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Chemical makers in Japan develop new olefin production processes amid steady stream of serious issues

Chemical makers in Japan develop new olefin production processes amid steady stream of serious issues

An ongoing process of integration of naphtha crackers in Japan has been compelled by a loss of competitiveness. Japan's chemical companies are in competition to develop new olefin production processes. This competition is being intensified by the emergence of a steady stream of serious issues faced by them, as per ICIS Chemical Business. Also, the growing role of shale gas-based feedstocks is raising concerns over the resulting shortages of specific fractions from crackers. Additionally energy conservation has become more pressing in Japan since the 2011 earthquake and tsunami and associated nuclear disaster at Fukushima that subsequently led to the closure of the country's nuclear power industry.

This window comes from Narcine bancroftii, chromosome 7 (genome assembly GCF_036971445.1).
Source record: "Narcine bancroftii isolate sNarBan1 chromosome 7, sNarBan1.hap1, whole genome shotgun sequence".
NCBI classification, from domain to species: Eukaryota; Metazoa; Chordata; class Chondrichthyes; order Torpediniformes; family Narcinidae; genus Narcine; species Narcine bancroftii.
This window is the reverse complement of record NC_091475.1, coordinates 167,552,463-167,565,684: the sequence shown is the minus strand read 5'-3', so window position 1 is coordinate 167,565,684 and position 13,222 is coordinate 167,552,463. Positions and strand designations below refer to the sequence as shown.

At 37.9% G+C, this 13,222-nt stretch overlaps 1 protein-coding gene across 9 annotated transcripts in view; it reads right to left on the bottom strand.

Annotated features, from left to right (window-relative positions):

Japan's total number of crackers will be reduced to 12 and its ethylene capacity to 6.7 mln tpa by the end of 2016, down 15% from the end of 2013. Most of facilities already mothballed or to be permanently shut down are outdated and less profitable. Low ethylene operating rates reduce earnings of the petrochemical business while optimisation of ethylene production leads to improvement of business performances. In May, Japan's largest petrochemical company Mitsubishi Chemical permanently stopped operations at its No 1 ethylene plant at the Kashima complex, leaving just its No 2 cracker in operation. Sumitomo Chemical is scheduled to permanently shut its cracker in 2015, and Asahi Kasei Chemicals will shut down a cracker in 2016 and consolidate its ethylene business into Mitsubishi Chemicals'. Production of derivatives is to be stopped along with such moves. In addition, Mitsui Chemicals is scheduled to withdraw by the end of March 2015 from the Keiyo Ethylene joint venture with Maruzen Petrochemical and Sumitomo Chemical, which operates a 740,000 tpa cracker.